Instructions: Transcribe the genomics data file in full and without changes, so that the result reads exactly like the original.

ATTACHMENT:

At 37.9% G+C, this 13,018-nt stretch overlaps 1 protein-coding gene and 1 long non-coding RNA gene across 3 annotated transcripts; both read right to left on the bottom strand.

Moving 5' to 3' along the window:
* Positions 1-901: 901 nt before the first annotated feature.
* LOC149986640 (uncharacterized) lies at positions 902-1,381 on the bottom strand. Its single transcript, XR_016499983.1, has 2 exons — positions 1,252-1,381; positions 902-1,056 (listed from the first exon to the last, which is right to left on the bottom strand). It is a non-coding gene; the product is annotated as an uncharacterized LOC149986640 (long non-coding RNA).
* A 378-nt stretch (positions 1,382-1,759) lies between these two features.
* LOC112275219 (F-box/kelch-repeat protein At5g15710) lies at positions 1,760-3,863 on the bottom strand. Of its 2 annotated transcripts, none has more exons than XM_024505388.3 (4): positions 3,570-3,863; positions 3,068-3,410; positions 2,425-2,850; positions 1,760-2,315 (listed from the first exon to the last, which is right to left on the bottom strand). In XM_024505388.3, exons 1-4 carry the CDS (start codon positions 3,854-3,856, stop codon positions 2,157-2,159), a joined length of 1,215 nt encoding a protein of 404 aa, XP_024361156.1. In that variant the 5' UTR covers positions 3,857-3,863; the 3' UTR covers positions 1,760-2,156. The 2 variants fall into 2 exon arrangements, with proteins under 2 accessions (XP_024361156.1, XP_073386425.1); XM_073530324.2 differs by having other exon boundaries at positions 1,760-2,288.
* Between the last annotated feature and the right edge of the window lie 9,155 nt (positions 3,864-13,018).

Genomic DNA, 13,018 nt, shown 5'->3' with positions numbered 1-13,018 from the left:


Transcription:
At 37.9% G+C, this 13,018-nt stretch overlaps 1 protein-coding gene and 1 long non-coding RNA gene across 3 annotated transcripts; both read right to left on the bottom strand.

Moving 5' to 3' along the window:
* Positions 1-901: 901 nt before the first annotated feature.
* LOC149986640 (uncharacterized) lies at positions 902-1,381 on the bottom strand. Its single transcript, XR_016499983.1, has 2 exons — positions 1,252-1,381; positions 902-1,056 (listed from the first exon to the last, which is right to left on the bottom strand). It is a non-coding gene; the product is annotated as an uncharacterized LOC149986640 (long non-coding RNA).
* A 378-nt stretch (positions 1,382-1,759) lies between these two features.
* LOC112275219 (F-box/kelch-repeat protein At5g15710) lies at positions 1,760-3,863 on the bottom strand. Of its 2 annotated transcripts, none has more exons than XM_024505388.3 (4): positions 3,570-3,863; positions 3,068-3,410; positions 2,425-2,850; positions 1,760-2,315 (listed from the first exon to the last, which is right to left on the bottom strand). In XM_024505388.3, exons 1-4 carry the CDS (start codon positions 3,854-3,856, stop codon positions 2,157-2,159), a joined length of 1,215 nt encoding a protein of 404 aa, XP_024361156.1. In that variant the 5' UTR covers positions 3,857-3,863; the 3' UTR covers positions 1,760-2,156. The 2 variants fall into 2 exon arrangements, with proteins under 2 accessions (XP_024361156.1, XP_073386425.1); XM_073530324.2 differs by having other exon boundaries at positions 1,760-2,288.
* Between the last annotated feature and the right edge of the window lie 9,155 nt (positions 3,864-13,018).

Genomic DNA, 13,018 nt, shown 5'->3' with positions numbered 1-13,018 from the left: